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Wednesday, October 28, 2009
Another Wednesday Photo
And links, lots of links...
Every now and then I’ll sift through Google Analytics to learn how new readers of this blog found their way here, a quest that often leads me to another interesting blog. Chasing down one such thread last week brought me to “Art DepartMENTAL” – an absolutely wonderful name for a blog detailing what actually goes on deep in the bowels of the Art Department.
A film crew works more-or-less together, so most of us at least have some idea what the other departments do – and the closer we work, the more we understand. Grip and electric are engaged in making the visuals of every shot as seamlessly perfect as possible, and thus know a lot about what the other department goes through. We don't know much about hair and make-up (who work hand in hand), while camera, sound, wardrobe, and production seem to exist in their own little worlds.
Meanwhile, Art Department takes care of the sets. Headed by a Production Designer, the Art Department designs, builds, paints the sets on stage or on location, among other things. A couple of people make the decisions, while an army of carpenters, painters, and floor people (carpets, phony hardwood, linoleum, and tile veneer) do the work. Other than a stand-by painter on hand for any last-minute painting or aging of the set, the Art Department is usually gone by the time the actors, director, and the rest of the first unit crew arrive to shoot the scenes.*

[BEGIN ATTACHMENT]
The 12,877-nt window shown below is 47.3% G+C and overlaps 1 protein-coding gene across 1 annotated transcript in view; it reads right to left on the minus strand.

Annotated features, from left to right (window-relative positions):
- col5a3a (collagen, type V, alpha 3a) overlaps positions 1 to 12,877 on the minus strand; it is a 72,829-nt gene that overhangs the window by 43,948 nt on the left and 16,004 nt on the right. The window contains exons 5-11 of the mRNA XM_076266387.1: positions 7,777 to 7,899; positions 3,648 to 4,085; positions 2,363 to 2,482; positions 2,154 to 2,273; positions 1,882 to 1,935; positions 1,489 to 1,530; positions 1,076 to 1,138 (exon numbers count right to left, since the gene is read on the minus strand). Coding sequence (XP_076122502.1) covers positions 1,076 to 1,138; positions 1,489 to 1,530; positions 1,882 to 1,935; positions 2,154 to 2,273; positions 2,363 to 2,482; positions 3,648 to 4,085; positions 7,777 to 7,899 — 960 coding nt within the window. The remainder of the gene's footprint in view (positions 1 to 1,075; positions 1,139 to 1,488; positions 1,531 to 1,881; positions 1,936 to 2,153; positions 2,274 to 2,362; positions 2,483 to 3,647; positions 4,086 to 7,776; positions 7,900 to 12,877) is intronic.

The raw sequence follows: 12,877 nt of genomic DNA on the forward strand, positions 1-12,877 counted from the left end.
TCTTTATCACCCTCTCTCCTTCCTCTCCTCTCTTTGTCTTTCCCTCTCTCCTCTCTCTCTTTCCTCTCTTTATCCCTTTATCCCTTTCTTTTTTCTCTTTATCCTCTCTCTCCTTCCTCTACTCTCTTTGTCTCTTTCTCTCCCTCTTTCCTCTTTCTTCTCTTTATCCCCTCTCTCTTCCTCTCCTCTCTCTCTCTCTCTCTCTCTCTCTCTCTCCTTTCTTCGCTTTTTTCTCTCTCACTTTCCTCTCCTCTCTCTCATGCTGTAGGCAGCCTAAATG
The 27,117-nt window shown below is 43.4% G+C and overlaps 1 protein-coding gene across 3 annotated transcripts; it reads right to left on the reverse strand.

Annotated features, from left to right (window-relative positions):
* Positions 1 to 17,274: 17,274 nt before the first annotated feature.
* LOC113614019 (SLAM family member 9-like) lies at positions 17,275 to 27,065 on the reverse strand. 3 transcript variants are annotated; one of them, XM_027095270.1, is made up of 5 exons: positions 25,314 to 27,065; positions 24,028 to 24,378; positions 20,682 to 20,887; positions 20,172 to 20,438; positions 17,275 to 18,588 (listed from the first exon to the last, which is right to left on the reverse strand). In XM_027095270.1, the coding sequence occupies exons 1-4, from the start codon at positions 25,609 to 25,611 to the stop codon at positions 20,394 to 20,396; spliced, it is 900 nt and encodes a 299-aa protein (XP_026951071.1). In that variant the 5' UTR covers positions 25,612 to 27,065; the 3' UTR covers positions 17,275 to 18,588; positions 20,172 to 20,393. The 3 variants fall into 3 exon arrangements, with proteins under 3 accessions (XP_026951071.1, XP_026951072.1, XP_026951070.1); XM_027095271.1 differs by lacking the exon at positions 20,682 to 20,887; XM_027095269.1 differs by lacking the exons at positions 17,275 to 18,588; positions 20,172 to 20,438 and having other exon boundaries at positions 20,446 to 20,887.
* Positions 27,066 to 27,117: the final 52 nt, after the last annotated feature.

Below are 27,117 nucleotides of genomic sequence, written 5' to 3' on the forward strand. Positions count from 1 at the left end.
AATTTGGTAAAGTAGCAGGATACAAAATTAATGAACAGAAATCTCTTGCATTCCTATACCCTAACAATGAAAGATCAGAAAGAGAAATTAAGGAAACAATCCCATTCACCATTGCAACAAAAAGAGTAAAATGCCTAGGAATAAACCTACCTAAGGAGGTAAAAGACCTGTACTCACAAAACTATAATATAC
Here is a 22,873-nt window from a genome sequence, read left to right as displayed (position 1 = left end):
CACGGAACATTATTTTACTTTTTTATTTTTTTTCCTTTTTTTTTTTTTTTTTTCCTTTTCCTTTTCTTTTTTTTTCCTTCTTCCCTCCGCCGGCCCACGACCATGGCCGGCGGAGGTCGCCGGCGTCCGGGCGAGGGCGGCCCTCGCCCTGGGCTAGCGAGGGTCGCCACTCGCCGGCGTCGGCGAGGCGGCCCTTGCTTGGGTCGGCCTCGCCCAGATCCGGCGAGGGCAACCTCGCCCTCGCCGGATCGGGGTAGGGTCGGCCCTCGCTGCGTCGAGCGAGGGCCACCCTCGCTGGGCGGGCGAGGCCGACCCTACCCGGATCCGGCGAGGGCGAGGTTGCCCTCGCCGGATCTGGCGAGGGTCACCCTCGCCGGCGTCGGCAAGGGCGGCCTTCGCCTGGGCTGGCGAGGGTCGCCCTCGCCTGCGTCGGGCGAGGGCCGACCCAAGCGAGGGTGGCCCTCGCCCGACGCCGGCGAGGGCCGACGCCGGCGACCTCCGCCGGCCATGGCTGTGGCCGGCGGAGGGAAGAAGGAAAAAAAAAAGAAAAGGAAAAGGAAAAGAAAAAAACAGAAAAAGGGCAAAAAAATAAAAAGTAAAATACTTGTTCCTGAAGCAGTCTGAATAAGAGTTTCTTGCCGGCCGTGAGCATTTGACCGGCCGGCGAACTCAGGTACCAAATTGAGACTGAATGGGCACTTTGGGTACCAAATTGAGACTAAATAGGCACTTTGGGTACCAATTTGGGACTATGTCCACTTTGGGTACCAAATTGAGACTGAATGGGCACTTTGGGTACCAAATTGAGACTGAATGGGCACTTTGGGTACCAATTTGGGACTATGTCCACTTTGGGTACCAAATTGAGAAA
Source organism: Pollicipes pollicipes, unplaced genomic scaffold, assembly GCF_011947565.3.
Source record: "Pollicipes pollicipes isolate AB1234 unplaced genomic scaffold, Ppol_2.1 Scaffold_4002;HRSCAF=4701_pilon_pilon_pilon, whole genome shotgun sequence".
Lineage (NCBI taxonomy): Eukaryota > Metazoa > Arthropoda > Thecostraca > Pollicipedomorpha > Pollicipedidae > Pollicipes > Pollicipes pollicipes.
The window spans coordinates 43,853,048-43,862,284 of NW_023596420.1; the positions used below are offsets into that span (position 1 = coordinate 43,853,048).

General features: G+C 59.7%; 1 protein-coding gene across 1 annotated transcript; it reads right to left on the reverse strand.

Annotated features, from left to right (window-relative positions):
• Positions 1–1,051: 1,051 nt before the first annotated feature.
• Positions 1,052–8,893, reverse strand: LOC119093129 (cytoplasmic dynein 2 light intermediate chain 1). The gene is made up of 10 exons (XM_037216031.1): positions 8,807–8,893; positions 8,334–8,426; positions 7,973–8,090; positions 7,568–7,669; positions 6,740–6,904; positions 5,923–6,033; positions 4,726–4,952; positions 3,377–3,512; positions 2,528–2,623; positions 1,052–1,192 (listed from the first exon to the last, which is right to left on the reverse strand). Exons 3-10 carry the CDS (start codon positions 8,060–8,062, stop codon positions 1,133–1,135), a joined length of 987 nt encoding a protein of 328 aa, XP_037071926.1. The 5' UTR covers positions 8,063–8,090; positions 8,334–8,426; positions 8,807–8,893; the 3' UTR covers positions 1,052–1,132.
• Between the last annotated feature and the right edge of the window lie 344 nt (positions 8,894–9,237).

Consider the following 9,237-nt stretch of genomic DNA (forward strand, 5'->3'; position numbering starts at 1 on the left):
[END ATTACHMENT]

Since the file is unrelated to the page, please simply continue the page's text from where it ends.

Art DepartMENTAL takes you into that world. One recent post contains a short video showing how the Art Department of “House” built a complex set of a mental hospital for the show. Running less than five minutes, it does a nice job showing exactly how the difficult process of duplicating a location set on stage – and making it shooting crew-friendly -- unfolds. An artfully designed set can look great on film while making life a lot easier for the first unit crew – and conversely, a badly-designed set soon becomes a complete pain in the ass for everybody involved. When the sets are right, they’re usually easier to light and look great on camera. It’s a good video well worth your time.
I recently stumbled across another blog called When the Ship Comes In. It's not a production blog, but one specializing in detailed, thoughtful analysis of whatever films catch the sharp eye of Yossi Gur. I’m not much at film analysis, but Yossi’s review of “”Deep Water”” – a gripping documentary about one man’s doomed quest to win a solo yacht race around the world – really captured the essence of the film, which I saw (and loved) last year. This makes me want to go back to see what he has to say about all those other films I haven’t yet seen.**
Last but not least: through a friend-of-a-friend, I'll soon have a chance to view a pre-release DVD of “Strongman,” a gritty new documentary out of New York. I love good documentaries, and having seen the trailer, I’m looking forward to seeing the film. When that happens, I’ll report it in a future post.
* For a deeper (and darkly humorous) understanding of what this really means, read ”Below the Line”, by J.R. Helton, and check out The Standby Painter
** Despite the title of his blog, Yossi writes about all sorts of movies ("Bruno" is among other recent reviews), not just films with nautical themes...